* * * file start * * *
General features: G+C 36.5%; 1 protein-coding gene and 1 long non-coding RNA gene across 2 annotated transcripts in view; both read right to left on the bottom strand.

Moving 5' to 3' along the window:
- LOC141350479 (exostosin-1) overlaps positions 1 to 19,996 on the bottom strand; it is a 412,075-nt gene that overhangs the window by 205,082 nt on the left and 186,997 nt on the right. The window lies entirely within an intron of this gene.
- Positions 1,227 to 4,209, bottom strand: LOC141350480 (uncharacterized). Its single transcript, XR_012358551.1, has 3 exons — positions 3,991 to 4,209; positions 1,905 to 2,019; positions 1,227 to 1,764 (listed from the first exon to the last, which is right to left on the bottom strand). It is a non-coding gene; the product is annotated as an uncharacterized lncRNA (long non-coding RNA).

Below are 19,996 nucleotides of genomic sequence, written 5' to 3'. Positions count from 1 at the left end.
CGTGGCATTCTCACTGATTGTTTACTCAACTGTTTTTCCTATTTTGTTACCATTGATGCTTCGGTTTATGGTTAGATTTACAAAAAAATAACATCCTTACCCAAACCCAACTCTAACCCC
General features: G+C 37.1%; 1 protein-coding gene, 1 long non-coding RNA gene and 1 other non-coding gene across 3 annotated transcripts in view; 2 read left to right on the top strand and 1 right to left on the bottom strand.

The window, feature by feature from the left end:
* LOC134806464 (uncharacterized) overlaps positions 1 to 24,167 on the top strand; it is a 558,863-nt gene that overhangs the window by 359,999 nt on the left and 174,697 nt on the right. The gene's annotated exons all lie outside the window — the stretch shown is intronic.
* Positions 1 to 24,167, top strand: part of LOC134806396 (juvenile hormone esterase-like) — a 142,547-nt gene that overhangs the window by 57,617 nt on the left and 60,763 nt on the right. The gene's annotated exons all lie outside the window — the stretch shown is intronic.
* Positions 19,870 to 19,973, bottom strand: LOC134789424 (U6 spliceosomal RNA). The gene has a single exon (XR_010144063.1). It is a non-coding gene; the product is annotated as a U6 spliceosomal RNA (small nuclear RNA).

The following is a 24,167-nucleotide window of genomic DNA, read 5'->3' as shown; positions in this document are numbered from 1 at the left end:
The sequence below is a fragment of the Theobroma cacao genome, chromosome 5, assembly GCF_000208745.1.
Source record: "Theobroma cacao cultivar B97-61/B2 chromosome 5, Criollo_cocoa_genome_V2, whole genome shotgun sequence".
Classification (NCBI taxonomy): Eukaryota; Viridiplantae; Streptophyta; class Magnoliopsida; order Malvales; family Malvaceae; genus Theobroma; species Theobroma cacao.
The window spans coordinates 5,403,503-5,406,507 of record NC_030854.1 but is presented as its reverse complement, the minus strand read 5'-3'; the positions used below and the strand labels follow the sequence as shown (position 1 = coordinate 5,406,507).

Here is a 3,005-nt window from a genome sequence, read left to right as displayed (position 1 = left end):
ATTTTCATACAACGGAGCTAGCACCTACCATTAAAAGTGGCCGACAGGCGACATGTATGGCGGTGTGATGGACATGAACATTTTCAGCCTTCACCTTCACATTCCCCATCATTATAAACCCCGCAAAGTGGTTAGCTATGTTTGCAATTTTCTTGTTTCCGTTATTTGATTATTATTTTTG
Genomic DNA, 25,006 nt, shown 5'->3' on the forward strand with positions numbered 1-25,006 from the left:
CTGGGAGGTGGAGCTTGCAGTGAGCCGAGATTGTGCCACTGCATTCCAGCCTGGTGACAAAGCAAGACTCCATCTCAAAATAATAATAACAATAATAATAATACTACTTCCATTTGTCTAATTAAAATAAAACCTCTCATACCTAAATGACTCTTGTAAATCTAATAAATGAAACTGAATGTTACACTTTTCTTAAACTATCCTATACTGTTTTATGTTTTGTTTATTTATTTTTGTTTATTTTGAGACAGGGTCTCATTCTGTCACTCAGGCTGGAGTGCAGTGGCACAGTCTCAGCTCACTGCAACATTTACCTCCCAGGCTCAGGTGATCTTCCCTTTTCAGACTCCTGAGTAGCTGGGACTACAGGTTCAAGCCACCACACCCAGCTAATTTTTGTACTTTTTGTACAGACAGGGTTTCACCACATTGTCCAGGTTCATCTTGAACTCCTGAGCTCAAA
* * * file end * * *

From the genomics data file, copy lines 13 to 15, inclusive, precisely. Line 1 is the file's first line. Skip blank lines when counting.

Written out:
The sequence below is a fragment of the Theobroma cacao genome, chromosome 5, assembly GCF_000208745.1.
Source record: "Theobroma cacao cultivar B97-61/B2 chromosome 5, Criollo_cocoa_genome_V2, whole genome shotgun sequence".
Classification (NCBI taxonomy): Eukaryota; Viridiplantae; Streptophyta; class Magnoliopsida; order Malvales; family Malvaceae; genus Theobroma; species Theobroma cacao.